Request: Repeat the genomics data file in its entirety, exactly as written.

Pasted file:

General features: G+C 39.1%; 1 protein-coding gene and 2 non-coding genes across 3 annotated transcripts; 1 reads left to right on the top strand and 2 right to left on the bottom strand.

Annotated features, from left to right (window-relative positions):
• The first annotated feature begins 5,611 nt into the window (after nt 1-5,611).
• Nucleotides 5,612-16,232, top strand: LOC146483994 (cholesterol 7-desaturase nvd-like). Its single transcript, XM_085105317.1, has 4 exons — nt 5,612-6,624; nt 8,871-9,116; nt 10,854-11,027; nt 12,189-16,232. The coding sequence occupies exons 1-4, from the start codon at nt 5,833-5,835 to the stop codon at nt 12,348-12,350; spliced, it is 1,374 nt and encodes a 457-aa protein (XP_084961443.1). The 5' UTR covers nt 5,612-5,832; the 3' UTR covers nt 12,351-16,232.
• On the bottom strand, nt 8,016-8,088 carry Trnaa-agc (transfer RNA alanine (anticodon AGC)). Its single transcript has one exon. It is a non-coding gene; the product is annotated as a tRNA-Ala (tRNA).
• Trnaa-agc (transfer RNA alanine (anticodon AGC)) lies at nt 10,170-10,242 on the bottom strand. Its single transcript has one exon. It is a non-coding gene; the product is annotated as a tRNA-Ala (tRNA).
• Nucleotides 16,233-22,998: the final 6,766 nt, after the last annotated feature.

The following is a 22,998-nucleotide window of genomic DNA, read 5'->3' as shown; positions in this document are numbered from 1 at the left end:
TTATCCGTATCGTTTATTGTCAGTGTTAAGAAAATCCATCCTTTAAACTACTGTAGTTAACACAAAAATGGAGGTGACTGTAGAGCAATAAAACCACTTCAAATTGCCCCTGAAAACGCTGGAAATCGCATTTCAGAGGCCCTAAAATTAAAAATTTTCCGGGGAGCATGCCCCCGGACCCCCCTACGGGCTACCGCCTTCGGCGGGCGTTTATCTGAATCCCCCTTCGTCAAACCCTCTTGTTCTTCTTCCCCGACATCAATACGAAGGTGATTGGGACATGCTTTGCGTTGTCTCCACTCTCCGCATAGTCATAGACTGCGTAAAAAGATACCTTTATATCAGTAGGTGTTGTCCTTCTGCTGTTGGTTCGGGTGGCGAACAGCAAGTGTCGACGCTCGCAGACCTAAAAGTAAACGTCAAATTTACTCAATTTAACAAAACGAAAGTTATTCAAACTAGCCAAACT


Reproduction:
General features: G+C 39.1%; 1 protein-coding gene and 2 non-coding genes across 3 annotated transcripts; 1 reads left to right on the top strand and 2 right to left on the bottom strand.

Annotated features, from left to right (window-relative positions):
• The first annotated feature begins 5,611 nt into the window (after nt 1-5,611).
• Nucleotides 5,612-16,232, top strand: LOC146483994 (cholesterol 7-desaturase nvd-like). Its single transcript, XM_085105317.1, has 4 exons — nt 5,612-6,624; nt 8,871-9,116; nt 10,854-11,027; nt 12,189-16,232. The coding sequence occupies exons 1-4, from the start codon at nt 5,833-5,835 to the stop codon at nt 12,348-12,350; spliced, it is 1,374 nt and encodes a 457-aa protein (XP_084961443.1). The 5' UTR covers nt 5,612-5,832; the 3' UTR covers nt 12,351-16,232.
• On the bottom strand, nt 8,016-8,088 carry Trnaa-agc (transfer RNA alanine (anticodon AGC)). Its single transcript has one exon. It is a non-coding gene; the product is annotated as a tRNA-Ala (tRNA).
• Trnaa-agc (transfer RNA alanine (anticodon AGC)) lies at nt 10,170-10,242 on the bottom strand. Its single transcript has one exon. It is a non-coding gene; the product is annotated as a tRNA-Ala (tRNA).
• Nucleotides 16,233-22,998: the final 6,766 nt, after the last annotated feature.

The following is a 22,998-nucleotide window of genomic DNA, read 5'->3' as shown; positions in this document are numbered from 1 at the left end:
TTATCCGTATCGTTTATTGTCAGTGTTAAGAAAATCCATCCTTTAAACTACTGTAGTTAACACAAAAATGGAGGTGACTGTAGAGCAATAAAACCACTTCAAATTGCCCCTGAAAACGCTGGAAATCGCATTTCAGAGGCCCTAAAATTAAAAATTTTCCGGGGAGCATGCCCCCGGACCCCCCTACGGGCTACCGCCTTCGGCGGGCGTTTATCTGAATCCCCCTTCGTCAAACCCTCTTGTTCTTCTTCCCCGACATCAATACGAAGGTGATTGGGACATGCTTTGCGTTGTCTCCACTCTCCGCATAGTCATAGACTGCGTAAAAAGATACCTTTATATCAGTAGGTGTTGTCCTTCTGCTGTTGGTTCGGGTGGCGAACAGCAAGTGTCGACGCTCGCAGACCTAAAAGTAAACGTCAAATTTACTCAATTTAACAAAACGAAAGTTATTCAAACTAGCCAAACT